"The Devil is an idea. In all those civilizations, just an idea. But an idea is hard to kill. An idea could escape."
In the Doctor Who two-parter "The Impossible Planet" / "The Satan Pit," the Doctor is forced to confront the existence of a devil, allegedly The Devil. Satan, Beelzebub, Lucifer, whatever — it's this guy.
It's a classic genre move. You have the logical, pragmatic atheist or agnostic confronted with the existence of something beyond their worldview, a god or God or the potential of something more, some "higher power." And they are often either outright proven wrong or at the very least accept there might be something, that they might be wrong about the worldview that has guided their entire existence.
These characters are often scientists, people who have chosen science and the act of understanding and explaining the inexplicable as their careers, their entire lives. We spend maybe 90-180 minutes with these people and take this specific journey with them, so when that big revelation happens, it's satisfying or at the very least understandable. But to process that the thing you have determined as your defining quality, the view of the universe you most identify with and are certain of, is wrong? That's bigger than the revelation itself, and difficult to contain within a single narrative unit.
"If I destroy the prison, your body is destroyed. Your mind with it. But then you’re clever enough to use this whole systen against me. If I destroy this planet I destroy the gravity field. The rocket. The rocket loses protection, falls into the black hole. I’ll have to sacrifice Rose."
That's why it's so important that the Doctor frankly spends maybe moments dealing with what he's seeing, this literally massive, hulking thing, and then turns his mind to what is more important to him: people. Or, rather, a person. Rose Tyler.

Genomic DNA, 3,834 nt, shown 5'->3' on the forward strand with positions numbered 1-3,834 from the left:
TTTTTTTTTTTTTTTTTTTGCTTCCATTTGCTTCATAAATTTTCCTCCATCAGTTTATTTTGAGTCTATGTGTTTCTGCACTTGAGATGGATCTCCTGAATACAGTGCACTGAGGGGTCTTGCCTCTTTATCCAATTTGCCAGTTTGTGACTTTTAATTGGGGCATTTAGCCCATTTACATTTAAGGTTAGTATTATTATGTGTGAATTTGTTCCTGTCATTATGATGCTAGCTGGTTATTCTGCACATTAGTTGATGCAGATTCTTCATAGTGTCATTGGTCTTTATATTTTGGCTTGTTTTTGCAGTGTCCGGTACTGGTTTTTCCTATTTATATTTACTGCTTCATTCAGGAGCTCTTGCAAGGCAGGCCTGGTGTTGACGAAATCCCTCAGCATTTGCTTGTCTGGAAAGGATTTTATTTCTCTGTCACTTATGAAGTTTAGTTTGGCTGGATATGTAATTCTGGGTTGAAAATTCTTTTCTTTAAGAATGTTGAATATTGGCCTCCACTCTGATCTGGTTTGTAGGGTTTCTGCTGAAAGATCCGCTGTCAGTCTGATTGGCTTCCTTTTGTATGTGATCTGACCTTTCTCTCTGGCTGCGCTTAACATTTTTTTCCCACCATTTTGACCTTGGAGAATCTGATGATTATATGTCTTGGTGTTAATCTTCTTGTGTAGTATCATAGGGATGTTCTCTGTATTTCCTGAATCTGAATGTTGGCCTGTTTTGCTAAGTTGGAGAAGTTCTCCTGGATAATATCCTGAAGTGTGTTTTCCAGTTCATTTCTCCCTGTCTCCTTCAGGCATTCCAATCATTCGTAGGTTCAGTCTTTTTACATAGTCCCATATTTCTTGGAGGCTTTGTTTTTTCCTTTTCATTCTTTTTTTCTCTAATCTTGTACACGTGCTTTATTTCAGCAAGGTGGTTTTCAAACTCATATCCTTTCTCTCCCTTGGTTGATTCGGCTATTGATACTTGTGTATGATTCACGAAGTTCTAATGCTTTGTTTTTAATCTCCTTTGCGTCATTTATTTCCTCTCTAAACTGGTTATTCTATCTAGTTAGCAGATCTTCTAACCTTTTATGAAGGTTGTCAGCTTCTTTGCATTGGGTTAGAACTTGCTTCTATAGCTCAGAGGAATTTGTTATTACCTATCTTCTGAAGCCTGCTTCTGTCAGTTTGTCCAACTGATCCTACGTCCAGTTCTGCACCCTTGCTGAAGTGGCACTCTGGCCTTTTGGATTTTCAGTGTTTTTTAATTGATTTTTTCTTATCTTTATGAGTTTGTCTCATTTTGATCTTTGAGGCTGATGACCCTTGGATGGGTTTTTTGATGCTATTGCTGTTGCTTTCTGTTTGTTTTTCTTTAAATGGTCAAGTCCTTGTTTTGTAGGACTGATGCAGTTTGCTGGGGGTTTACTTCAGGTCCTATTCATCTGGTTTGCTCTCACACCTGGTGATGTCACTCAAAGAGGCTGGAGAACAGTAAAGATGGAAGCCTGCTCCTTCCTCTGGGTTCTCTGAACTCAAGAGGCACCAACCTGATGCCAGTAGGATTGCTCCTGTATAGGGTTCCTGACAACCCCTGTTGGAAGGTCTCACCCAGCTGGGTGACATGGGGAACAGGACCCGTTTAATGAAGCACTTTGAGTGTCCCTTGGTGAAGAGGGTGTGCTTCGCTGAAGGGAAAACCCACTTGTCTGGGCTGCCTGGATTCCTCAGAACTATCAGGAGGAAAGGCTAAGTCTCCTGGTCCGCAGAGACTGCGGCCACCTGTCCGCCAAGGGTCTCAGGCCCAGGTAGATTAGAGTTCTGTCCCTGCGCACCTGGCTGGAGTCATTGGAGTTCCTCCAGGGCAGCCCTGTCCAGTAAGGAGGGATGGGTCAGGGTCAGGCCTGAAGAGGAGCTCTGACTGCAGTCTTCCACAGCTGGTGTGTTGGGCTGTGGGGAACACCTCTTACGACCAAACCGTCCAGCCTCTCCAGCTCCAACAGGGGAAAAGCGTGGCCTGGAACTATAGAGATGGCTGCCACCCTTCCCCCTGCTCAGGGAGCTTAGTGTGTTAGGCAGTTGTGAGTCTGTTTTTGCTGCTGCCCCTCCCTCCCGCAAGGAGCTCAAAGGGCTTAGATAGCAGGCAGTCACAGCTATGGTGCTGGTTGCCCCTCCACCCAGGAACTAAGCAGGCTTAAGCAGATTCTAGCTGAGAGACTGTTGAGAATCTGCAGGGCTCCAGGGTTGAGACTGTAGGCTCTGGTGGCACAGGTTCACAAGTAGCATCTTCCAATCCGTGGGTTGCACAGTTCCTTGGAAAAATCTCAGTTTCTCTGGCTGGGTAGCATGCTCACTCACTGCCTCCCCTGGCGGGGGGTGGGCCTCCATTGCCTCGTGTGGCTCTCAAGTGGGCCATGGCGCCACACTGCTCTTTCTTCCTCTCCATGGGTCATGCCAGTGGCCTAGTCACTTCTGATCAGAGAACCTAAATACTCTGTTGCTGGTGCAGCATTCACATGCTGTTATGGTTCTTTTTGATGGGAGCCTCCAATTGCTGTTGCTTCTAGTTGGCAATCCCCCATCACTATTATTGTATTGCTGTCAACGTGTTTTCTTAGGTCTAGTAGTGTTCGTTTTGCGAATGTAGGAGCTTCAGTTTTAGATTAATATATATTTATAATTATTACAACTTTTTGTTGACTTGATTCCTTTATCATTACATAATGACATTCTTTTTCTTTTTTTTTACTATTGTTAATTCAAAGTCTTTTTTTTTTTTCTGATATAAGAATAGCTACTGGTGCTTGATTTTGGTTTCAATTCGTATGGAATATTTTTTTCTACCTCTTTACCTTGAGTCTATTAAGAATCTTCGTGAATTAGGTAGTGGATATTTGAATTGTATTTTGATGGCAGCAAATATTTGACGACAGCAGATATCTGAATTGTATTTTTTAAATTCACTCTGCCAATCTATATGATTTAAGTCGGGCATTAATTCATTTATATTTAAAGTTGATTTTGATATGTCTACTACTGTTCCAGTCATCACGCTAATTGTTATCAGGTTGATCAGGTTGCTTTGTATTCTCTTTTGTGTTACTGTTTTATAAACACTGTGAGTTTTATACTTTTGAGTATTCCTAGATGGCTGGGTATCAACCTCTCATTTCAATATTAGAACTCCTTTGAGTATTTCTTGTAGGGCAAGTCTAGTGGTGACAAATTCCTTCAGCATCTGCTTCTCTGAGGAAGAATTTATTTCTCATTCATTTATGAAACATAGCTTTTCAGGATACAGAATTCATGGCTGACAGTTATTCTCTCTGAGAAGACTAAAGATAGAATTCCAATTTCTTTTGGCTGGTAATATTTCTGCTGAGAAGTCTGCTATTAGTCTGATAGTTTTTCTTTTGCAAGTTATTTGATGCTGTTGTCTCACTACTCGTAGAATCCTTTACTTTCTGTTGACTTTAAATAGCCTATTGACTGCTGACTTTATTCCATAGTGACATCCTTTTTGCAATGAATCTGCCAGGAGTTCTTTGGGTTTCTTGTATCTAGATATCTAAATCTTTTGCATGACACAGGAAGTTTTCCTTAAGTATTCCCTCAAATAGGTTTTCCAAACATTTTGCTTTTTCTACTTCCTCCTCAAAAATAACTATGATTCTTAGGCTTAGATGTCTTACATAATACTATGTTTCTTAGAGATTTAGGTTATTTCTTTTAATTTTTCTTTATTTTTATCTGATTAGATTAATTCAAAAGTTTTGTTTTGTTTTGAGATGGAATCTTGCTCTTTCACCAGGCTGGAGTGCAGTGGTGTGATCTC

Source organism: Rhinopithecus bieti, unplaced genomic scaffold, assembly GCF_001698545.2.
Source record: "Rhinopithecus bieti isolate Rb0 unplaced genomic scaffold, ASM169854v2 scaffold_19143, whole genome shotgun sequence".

Whether you, like me, saw the relationship between the Doctor and Rose to be one of powerful friendship, or you are a die-hard Rose/10 shipper (clearly canon is on your side, I merely disagree), what they have between them is greater than any religion, greater than any God, god, or gods. Faith is intangible. For some, that faith is directed at this concept of a supreme omnisciant being. But to me, to the Doctor, the faith we put stock in, our true religion, is in other people. In their goodness, their badness, the ways they affect our lives and the ways we affect theirs. Whether there is actually some being or system of beings watching over us, or a post-mortal series of rewards and punishments in place for us when we leave this mortal coil, ultimately, all that matters in the end is how we treat each other, and our ability to put faith in one another.
"Except that implies — in this big grand scheme of Gods and Devils — that she’s just a victim. But I’ve seen a lot of this universe. I’ve seen fake gods and bad gods and demigods and would-be gods. And out of all that, out of that whole pantheon, if I believe in one thing — just one thing — I believe in her."
To believe that there is some greater purpose, something that will save us or deliver retribution or in some way influence our existence is to put faith in the unknown. Having faith in other people is trickier. Because people are flawed. People are imperfect. People are scared, and cruel, and beautiful, and wonderful, and terrible, and everything and anything between and beyond. To put faith in people is to rely upon that which is unreliable. To trust another person not only with your own life but the lives of the entire world, that is hard. Impossible, even. We believe in the 1000-plus-year-old being with two hearts and a ship that makes no sense, but to believe in a human? To believe in humanity in the face of all the things humans do, the wrongs and the evils and the cruelties? To see goodness when humanity brings so much awful?
The views and opinions expressed in this article are the author's, and do not necessarily reflect those of SYFY WIRE, SYFY, or NBC Universal.